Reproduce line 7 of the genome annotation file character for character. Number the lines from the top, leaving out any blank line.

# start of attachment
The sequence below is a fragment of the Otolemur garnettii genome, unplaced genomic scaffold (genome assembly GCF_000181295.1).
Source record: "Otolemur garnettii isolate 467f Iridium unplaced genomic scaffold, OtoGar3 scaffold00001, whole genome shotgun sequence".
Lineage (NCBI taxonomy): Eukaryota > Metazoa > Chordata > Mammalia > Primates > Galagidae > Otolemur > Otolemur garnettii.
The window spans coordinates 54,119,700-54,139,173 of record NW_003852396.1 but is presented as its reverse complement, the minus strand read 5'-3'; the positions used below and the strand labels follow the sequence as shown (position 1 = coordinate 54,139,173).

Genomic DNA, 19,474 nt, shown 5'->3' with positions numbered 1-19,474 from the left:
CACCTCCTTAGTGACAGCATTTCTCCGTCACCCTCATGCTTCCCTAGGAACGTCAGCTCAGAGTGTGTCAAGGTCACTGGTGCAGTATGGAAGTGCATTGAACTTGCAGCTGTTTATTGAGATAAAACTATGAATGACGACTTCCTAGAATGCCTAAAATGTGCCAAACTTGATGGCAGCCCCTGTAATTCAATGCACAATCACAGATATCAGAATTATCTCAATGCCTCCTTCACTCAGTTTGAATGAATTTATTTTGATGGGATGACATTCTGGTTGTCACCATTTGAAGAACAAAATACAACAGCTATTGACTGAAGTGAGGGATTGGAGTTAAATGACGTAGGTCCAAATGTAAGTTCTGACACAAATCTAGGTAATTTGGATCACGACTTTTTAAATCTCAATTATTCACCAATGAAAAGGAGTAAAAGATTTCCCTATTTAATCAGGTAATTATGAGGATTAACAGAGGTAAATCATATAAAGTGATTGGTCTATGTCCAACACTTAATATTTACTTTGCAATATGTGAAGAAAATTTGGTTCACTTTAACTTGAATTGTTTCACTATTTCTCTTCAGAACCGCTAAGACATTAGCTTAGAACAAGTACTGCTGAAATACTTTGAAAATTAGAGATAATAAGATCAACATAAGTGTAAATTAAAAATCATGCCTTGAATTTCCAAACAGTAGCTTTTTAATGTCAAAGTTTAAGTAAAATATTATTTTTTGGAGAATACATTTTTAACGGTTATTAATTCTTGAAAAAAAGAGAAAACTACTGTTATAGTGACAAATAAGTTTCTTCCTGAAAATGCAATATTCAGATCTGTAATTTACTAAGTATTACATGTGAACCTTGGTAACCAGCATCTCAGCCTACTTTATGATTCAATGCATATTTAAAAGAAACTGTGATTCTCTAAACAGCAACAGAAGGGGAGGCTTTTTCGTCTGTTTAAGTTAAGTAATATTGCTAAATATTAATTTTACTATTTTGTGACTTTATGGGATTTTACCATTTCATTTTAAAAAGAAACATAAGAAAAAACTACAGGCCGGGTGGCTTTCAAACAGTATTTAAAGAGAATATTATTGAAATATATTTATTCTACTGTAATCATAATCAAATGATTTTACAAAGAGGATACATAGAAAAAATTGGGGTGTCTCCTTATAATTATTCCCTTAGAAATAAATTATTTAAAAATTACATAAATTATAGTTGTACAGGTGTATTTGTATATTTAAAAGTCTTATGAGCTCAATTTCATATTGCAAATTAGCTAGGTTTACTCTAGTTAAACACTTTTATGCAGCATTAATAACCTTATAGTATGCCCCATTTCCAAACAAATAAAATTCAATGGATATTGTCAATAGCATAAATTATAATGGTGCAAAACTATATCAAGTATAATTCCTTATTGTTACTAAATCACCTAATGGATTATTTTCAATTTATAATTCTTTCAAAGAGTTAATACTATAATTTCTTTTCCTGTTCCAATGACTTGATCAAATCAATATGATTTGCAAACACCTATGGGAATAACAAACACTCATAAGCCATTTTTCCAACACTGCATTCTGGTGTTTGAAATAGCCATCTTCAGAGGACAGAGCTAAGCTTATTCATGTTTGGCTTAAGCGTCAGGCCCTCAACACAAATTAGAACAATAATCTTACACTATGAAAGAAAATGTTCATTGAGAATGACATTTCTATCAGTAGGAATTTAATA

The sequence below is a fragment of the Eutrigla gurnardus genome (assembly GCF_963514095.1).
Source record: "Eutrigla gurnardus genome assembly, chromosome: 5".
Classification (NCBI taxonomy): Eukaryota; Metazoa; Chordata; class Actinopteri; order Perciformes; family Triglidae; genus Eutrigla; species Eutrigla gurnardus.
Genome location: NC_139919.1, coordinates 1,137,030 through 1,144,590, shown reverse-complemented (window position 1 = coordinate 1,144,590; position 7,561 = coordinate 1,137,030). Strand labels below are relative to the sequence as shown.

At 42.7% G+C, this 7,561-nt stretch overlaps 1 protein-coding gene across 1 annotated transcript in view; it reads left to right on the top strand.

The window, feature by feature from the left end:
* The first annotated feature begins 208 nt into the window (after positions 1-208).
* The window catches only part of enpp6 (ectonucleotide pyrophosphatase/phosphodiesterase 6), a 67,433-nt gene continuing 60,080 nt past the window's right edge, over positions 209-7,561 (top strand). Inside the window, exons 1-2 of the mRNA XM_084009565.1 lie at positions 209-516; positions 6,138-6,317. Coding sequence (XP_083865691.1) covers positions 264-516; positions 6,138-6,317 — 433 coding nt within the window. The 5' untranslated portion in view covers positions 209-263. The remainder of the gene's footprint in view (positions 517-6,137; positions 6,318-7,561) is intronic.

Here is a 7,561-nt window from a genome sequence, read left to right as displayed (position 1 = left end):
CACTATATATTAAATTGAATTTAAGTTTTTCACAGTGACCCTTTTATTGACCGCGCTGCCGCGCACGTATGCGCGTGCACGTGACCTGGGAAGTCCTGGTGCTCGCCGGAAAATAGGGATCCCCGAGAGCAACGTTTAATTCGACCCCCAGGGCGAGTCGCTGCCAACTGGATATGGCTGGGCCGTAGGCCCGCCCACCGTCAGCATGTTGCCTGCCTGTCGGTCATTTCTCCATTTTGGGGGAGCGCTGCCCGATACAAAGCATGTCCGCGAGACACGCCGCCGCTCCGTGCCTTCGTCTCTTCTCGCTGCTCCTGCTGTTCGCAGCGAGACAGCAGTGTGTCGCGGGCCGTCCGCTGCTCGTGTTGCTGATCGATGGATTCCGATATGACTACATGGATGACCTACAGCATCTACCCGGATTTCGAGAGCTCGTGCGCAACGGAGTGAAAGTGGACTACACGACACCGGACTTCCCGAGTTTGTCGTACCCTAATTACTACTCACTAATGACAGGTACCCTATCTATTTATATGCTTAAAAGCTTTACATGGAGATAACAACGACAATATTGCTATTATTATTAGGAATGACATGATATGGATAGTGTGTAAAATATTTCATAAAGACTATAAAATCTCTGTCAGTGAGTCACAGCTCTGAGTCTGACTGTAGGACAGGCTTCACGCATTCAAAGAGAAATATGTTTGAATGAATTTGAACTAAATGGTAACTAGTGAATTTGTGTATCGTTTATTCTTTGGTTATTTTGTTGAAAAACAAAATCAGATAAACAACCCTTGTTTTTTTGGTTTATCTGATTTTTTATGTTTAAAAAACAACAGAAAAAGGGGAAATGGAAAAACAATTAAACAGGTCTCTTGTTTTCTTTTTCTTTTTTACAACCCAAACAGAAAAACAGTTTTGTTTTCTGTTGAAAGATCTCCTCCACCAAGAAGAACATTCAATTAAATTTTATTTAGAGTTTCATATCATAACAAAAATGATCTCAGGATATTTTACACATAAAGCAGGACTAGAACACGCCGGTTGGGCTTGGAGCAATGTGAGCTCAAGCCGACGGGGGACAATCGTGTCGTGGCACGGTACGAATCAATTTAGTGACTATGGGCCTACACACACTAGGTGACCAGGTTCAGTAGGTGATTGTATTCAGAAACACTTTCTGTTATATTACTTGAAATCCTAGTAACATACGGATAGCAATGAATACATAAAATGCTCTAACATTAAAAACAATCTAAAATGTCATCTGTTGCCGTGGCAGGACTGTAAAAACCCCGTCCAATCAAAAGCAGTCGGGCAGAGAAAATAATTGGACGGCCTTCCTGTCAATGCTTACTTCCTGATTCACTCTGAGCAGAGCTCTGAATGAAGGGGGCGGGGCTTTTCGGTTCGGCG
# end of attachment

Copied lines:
The sequence below is a fragment of the Eutrigla gurnardus genome (assembly GCF_963514095.1).